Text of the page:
Arrow of God by Chinua Achebe
"Arrow of God" by Chinua Achebe is a captivating novel that explores the themes of tradition, modernity, and the clash of cultures. Set in the 1920s in Nigeria, the book tells the story of Ezeulu, an Igbo priest who is the chief priest of the god Ulu. The novel is divided into four parts, each focusing on a particular period in Ezeulu's life.
In part one, readers are introduced to Ezeulu, a proud and powerful man who is a firm believer in the power of his god, Ulu. He is the chief priest of Umuaro, a village in Nigeria, and is respected by many in his community. Ezeulu is a leader in his own right, and he takes his role as the chief priest of Ulu very seriously. He believes that it is his duty to protect and preserve the traditional ways of his people.
In part two, the British colonial administrators arrive, and they want to impose their rule on the Igbo people. Ezeulu is initially resistant to the British and is determined to maintain the traditional ways of his people. However, he soon realizes that he cannot resist the British forever and begins to cooperate with them. Ezeulu's decision to cooperate with the British has far-reaching consequences for his people and ultimately leads to his downfall.
Part three deals with Ezeulu's conflict with his own people. He is accused of causing a famine by refusing to perform the necessary rituals to appease the gods. Ezeulu is deeply troubled by the accusations and begins to question his role as the chief priest of Ulu. He becomes increasingly isolated from his people and begins to have doubts about the power of his god. This part of the novel is particularly important as it highlights the struggle between tradition and modernity, and the impact that this struggle has on individuals.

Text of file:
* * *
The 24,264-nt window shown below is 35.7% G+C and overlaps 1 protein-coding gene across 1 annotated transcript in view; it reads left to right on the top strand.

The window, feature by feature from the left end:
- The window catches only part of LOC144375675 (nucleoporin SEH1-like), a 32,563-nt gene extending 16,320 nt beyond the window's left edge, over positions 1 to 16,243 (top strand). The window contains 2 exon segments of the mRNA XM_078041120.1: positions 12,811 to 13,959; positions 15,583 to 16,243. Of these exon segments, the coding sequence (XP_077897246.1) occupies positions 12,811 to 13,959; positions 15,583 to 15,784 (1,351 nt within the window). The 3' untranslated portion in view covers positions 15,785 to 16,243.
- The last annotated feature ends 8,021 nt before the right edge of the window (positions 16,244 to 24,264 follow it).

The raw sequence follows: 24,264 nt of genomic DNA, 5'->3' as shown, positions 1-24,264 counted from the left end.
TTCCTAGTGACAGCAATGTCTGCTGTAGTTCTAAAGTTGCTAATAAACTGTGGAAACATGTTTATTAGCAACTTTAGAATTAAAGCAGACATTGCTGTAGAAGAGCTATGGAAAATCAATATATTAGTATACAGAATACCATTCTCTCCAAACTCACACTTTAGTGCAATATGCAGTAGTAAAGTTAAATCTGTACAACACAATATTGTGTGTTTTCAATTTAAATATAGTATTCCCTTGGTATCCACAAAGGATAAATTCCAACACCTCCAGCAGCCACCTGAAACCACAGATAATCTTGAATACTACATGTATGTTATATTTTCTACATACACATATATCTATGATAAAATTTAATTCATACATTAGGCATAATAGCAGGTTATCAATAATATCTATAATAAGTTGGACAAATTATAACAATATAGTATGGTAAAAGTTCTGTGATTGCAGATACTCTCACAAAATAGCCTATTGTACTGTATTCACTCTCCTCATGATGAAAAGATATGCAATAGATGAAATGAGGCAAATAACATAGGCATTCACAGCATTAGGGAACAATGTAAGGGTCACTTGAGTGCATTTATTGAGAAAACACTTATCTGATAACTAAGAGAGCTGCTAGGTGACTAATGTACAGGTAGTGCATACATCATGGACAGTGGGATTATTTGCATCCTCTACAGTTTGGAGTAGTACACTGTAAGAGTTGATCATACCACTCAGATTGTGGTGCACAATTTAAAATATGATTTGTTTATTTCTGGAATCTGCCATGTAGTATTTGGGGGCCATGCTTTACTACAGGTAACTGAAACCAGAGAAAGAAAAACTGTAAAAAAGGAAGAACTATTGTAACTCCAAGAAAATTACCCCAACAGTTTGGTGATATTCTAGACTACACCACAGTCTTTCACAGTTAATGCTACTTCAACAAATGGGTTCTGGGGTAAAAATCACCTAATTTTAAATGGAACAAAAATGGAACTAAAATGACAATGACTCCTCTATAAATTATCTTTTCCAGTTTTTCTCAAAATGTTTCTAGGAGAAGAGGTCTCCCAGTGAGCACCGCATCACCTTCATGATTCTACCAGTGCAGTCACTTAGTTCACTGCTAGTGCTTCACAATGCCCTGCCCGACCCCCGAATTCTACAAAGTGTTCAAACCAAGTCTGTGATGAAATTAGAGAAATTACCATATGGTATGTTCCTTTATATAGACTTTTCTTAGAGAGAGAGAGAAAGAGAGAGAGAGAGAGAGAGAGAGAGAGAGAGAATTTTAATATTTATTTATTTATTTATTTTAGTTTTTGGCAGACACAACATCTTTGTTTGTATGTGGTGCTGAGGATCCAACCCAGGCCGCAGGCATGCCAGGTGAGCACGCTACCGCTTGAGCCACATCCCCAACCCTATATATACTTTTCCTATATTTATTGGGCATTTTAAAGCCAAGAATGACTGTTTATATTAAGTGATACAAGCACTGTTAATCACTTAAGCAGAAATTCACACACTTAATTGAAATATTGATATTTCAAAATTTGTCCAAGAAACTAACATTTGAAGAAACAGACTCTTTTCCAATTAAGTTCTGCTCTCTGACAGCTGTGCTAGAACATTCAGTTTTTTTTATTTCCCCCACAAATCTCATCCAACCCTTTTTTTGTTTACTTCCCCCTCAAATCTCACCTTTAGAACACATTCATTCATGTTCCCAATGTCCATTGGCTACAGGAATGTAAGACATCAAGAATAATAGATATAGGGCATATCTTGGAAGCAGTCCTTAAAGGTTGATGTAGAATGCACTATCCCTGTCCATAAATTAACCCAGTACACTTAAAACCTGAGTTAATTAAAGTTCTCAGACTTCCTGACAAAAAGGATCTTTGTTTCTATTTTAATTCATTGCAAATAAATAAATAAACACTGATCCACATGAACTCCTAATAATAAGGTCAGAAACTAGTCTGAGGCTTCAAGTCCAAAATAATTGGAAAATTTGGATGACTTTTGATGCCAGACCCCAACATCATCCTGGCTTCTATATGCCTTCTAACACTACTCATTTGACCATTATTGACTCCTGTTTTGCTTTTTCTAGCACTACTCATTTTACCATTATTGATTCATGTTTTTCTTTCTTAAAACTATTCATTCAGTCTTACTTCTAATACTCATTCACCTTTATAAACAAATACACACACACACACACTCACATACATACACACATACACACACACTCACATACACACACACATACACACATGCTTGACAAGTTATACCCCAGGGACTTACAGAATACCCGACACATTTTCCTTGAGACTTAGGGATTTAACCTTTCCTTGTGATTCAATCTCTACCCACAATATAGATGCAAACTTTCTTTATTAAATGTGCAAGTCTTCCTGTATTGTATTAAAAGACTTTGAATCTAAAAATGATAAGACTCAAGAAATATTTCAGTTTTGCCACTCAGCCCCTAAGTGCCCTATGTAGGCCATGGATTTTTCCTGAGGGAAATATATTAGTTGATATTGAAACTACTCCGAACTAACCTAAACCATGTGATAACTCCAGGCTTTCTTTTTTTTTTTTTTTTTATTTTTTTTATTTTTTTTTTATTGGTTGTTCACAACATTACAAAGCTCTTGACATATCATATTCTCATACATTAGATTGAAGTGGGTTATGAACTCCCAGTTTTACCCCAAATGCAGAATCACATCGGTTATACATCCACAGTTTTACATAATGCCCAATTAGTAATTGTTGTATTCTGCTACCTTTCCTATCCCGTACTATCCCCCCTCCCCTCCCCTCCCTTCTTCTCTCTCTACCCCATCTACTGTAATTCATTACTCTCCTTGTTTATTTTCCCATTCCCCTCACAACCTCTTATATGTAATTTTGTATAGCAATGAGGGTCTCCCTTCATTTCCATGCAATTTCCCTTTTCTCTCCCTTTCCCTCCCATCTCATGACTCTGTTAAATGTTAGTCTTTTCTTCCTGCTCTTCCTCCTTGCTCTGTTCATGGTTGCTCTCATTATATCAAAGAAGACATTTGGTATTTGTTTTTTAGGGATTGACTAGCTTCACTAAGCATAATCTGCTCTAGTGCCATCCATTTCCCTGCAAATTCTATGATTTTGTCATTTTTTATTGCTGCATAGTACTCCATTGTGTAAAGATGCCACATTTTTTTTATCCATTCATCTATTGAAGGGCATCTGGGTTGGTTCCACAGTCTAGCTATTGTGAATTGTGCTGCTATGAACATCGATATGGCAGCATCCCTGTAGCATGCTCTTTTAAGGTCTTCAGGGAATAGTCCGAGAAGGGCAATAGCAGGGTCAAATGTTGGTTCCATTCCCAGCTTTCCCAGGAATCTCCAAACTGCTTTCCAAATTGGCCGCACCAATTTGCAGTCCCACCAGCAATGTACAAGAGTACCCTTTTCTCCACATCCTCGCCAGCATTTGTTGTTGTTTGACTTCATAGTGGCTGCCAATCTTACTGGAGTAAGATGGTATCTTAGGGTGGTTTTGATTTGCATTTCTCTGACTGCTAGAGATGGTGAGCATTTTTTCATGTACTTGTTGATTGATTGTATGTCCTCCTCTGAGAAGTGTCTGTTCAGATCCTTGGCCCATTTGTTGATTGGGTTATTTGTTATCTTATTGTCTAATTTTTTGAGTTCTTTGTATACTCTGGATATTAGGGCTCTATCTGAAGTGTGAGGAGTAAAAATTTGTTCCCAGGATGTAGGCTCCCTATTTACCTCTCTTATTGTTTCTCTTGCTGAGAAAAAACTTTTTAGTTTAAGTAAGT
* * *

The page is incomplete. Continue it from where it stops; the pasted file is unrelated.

In part four, Ezeulu's downfall is revealed. He is arrested by the British colonial authorities for refusing to cooperate with them. He is imprisoned and tortured, and eventually, he dies. His death marks the end of an era for the Igbo people. The traditional ways of life are disappearing, and the forces of modernity are taking over. This part of the novel is poignant and powerful and serves as a warning about the dangers of colonialism and the impact it can have on traditional societies.
Overall, "Arrow of God" is a masterpiece of African literature that is both thought-provoking and engaging. Achebe's writing is vivid and evocative, and he brings the world of the Igbo people to life with his descriptions of their customs, beliefs, and way of life. The novel is a must-read for anyone interested in the history and culture of Nigeria and serves as a testament to the power of storytelling.